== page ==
Here’s an important postscript to our longer blog posting on the damage to notions of justice in releasing convicted murderers and terrorists [“21-Jul-13: In the debate over whether Israel should free convicted terrorists, one key argument is mostly ignored“]
Yaron Kelner writes in Ynet today:
On November 20, 2007, Ehud Olmert’s government approved the release of 411 Palestinian prisoners ahead of the peace conference in Annapolis, which took place on the 28th and 29th of that same month. Netanyahu, who served as opposition chairman at the time, expressed his staunch opposition to the release of prisoners before the commencement of peace negotiations and without receiving anything in return.
“The release of prisoners before the conference is not the path to peace, it is the path to terror,” he said prior to the government’s vote on the matter. “The Olmert government is repeating the mistakes of the (Ehud) Barak government at Camp David – then they gave everything, and all we received in return was terrorists.”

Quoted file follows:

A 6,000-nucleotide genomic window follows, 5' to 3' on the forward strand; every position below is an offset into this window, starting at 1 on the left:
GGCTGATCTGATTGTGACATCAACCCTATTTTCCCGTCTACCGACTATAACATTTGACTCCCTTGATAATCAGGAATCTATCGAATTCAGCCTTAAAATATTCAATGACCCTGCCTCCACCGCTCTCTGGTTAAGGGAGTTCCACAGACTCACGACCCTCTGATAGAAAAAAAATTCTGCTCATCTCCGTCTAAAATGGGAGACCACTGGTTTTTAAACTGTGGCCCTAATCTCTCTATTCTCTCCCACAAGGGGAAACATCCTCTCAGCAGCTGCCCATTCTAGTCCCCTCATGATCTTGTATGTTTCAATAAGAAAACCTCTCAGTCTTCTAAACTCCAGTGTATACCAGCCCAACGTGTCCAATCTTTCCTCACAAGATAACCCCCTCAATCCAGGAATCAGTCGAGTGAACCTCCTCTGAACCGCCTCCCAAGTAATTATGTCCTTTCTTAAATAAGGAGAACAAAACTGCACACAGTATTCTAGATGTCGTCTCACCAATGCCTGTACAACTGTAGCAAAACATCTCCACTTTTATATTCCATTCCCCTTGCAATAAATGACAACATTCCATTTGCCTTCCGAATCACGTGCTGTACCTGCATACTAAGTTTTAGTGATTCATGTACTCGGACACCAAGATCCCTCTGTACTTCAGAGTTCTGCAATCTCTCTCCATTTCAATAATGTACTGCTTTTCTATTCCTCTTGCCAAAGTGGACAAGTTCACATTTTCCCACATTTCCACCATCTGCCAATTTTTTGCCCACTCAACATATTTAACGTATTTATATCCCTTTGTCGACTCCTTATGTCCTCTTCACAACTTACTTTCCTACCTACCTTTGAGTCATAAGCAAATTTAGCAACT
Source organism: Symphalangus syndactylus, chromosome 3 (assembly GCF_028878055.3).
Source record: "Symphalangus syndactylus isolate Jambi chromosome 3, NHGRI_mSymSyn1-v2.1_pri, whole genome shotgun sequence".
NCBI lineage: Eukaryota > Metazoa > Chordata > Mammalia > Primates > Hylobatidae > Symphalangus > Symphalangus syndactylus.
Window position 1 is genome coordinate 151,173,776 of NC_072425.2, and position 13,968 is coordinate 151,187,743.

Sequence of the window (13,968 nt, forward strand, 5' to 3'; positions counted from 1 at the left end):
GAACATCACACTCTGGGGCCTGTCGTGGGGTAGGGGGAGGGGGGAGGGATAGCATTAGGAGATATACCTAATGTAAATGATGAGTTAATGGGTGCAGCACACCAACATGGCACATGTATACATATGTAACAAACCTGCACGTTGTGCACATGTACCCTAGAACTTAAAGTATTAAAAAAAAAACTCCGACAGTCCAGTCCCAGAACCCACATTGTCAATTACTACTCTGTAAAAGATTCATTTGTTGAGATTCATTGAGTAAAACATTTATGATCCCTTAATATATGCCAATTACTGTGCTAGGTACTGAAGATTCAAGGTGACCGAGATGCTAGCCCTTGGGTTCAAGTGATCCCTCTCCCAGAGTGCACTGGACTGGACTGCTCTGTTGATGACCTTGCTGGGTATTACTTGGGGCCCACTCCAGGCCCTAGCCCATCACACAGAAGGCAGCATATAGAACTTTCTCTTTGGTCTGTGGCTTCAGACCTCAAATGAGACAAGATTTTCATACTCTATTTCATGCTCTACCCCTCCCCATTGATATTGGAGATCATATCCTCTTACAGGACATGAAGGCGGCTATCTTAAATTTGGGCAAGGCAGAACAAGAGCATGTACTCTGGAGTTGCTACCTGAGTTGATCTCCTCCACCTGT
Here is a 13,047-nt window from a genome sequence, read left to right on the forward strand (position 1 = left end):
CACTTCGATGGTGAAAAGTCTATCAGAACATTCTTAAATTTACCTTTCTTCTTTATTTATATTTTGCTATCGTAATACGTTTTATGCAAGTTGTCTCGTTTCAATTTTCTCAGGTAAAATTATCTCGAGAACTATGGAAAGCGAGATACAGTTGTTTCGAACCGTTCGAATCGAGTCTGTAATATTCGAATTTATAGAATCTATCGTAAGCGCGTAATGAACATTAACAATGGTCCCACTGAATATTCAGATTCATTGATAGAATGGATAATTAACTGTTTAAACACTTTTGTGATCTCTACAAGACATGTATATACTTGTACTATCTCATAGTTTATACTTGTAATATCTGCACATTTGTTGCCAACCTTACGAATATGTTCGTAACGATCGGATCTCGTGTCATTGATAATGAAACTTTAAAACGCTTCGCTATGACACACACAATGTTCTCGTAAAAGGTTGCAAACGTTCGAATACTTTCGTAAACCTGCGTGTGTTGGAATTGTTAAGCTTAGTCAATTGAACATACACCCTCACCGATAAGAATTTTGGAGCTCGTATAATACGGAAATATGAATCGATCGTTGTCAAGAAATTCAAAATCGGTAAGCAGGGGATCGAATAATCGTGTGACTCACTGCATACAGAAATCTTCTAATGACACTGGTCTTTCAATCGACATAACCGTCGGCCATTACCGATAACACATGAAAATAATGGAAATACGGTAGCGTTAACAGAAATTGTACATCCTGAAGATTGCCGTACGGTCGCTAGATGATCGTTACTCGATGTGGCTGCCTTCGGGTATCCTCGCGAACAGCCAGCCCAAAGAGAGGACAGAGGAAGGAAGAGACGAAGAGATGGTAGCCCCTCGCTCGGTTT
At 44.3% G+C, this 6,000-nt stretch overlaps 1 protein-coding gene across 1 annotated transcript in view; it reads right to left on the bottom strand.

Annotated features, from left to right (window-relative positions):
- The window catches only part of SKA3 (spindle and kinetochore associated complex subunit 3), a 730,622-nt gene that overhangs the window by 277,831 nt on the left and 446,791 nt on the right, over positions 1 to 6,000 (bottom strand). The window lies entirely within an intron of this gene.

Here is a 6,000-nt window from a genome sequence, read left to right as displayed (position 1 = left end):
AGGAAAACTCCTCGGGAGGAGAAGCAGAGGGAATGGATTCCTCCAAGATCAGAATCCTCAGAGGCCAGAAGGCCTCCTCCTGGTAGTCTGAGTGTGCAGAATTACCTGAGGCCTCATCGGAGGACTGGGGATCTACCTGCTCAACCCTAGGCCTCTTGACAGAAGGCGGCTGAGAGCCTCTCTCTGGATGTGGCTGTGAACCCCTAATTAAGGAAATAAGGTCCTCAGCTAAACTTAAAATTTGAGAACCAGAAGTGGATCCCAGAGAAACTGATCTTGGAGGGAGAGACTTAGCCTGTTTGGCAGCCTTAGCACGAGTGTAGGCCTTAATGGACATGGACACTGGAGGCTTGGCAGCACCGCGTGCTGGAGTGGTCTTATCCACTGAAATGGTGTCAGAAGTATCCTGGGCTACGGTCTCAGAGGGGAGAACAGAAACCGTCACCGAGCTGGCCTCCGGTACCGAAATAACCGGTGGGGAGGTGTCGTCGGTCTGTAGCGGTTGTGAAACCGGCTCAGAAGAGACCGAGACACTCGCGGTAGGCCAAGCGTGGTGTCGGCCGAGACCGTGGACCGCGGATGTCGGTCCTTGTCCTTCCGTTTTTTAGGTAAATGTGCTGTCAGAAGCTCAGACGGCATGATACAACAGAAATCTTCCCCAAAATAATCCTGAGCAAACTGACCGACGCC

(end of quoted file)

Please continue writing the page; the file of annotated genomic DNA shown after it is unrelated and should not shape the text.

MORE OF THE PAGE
Netanyahu continued to criticize the release of prisoners on the day the government approved the move and said he believes it will hurt Israel’s security interests.
“The government decided today to free more terrorists, without even getting recognition of Israel as a Jewish state. The Israeli public wants a same peace, not a hallucinatory peace,” he said at the time.
But then that was six years ago. And again as now, his views were based on political considerations and not justice or the views of the victims.
About the Author: Frimet and Arnold Roth began writing and speaking publicly soon after the murder of their fifteen year-old daughter Malki Z"L in the Jerusalem Sbarro massacre, August 9, 2001 (Chaf Av, 5761). They have both been, and are, frequently interviewed for radio, television and the print media, including CNN, BBC, New York Times, Washington Post, Al-Jazeera, and others. Their blog This Ongoing War deals with the under-appreciated price of living in a society afflicted by terrorism which, they contend, means the entire world. Frimet is a native of Queens, NY while her husband was born and raised in Melbourne, Australia. They brought their family to settle in Jerusalem in 1988. They co-founded the Malki Foundation in 2001 and are deeply involved in its work as volunteers. They can be reached at firstname.lastname@example.org .
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